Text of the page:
Science Misinformation

Science Misinformation

Science misinformation is all around us. Whether we stumble upon it while casually browsing the Internet or see it shared by friends on social media, science misinformation continues to spread. To combat this, it’s important to build awareness and think critically. This helps support science literacy and lets us separate misinformation from facts.

Learn how to identify science misinformation, why it’s important to address it and what resources are available from the Government of Canada, academics and other organizations to help.

How to identify science misinformation

With information coming from various sources online, it can be hard to tell what’s real and what’s not. Here are some ways to identify misinformation online and make better evidence-based decisions.

Understand what is misinformation and disinformation

  • Misinformation is any false or misleading information, regardless of intent.
  • Disinformation, a subcategory of misinformation, is false information created with the intent to deceive, to profit from it or to cause harm.

Verify information with trustworthy sources

If you come across information that seems questionable or inaccurate, verify it with trustworthy sources.

Some examples of trustworthy sources for science information include:

  • scientists
  • doctors
  • other health professionals (e.g. nurses, pharmacists)
  • academic scholars from accredited universities
  • science centres and museums

Investigate the original source

To confirm if the information is accurate, investigate its source. If it originates from social media or a forum, see if other reputable sources back it up.

Check the domain name

A red flag that websites are spreading misinformation is their domain name. They may mimic popular news sites by misspelling words or subtly altering the URL.

Why misinformation should be addressed

Misinformation can make understanding important topics more difficult, especially when the science is complex, incomplete or evolving. The consequences of science and health misinformation are serious and can potentially threaten the health and safety of Canadians, particularly through:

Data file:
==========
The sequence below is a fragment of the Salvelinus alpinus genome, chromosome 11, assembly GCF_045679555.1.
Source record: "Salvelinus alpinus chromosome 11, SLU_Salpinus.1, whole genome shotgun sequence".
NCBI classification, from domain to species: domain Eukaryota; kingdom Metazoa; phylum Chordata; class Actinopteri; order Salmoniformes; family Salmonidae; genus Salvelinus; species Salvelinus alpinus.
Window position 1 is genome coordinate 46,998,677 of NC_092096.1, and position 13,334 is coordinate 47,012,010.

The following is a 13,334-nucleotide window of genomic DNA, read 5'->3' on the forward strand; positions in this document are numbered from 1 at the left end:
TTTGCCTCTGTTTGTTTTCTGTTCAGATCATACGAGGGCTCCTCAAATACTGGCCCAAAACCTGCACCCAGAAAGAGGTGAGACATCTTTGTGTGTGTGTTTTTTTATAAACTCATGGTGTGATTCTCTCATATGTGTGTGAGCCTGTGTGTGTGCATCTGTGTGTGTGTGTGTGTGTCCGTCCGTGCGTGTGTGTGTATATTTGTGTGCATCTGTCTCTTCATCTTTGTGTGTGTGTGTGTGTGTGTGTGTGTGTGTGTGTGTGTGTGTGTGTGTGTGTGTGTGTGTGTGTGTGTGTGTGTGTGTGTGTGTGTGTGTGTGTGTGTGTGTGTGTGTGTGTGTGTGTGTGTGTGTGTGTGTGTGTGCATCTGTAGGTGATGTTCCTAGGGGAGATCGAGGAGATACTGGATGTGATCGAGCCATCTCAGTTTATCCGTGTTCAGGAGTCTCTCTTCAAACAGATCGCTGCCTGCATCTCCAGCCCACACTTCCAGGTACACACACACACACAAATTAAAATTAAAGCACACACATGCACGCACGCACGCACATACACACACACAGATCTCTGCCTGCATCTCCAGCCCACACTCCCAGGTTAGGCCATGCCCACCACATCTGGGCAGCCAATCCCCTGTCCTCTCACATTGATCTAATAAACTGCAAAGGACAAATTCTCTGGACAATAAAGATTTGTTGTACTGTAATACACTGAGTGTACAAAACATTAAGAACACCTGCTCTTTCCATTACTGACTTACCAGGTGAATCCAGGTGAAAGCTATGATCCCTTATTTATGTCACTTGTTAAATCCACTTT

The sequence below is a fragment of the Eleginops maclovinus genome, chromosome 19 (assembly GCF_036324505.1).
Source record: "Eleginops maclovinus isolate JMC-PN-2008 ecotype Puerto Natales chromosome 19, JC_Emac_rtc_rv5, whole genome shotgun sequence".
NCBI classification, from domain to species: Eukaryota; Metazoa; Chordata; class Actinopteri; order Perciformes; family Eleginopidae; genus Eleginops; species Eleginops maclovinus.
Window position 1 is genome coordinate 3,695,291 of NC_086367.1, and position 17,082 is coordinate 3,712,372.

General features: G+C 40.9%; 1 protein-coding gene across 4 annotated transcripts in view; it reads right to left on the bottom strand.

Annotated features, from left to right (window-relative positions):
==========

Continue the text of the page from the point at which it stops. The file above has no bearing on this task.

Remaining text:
1. Spreading information on false preventative measures or treatments
  2. Creating hesitancy to accept scientifically proven treatments, which can affect the health of individuals and the broader Canadian public
  3. Questioning people’s confidence in science and health services
  4. Creating doubt in public scientific or health institutions


Educational materials are crucial tools for addressing science misinformation. Here are some valuable resources for Canadian educators, parents and youth:

Actua is a Canadian charitable organization that prepares youth ages 6–26 to be the next generation of leaders and innovators. It engages youth in inclusive, hands-on STEM (science, technology, engineering and math) experiences that build critical skills and confidence. Through a national outreach team and a vast member network of universities and colleges, Actua reaches Canadian youth through summer camps, classroom workshops, clubs, teacher training and community outreach activities.

Canadian Association of Science Centres (CASC)
CASC supports a network of science centres and museums. It offers resources, professional development and advocacy to strengthen informal science learning in Canada. Science centres and museums work to showcase science by illustrating its beauty, demonstrating its necessity and making it accessible to the general public.

Let’s Talk Science
Let’s Talk Science is a Canadian charitable organization committed to developing youth who are creative, critical thinkers and knowledgeable citizens prepared to participate and thrive in a complex global environment. For more than 25 years, it has provided engaging, evidence-based STEM programs at no cost for Canadian youth and educators.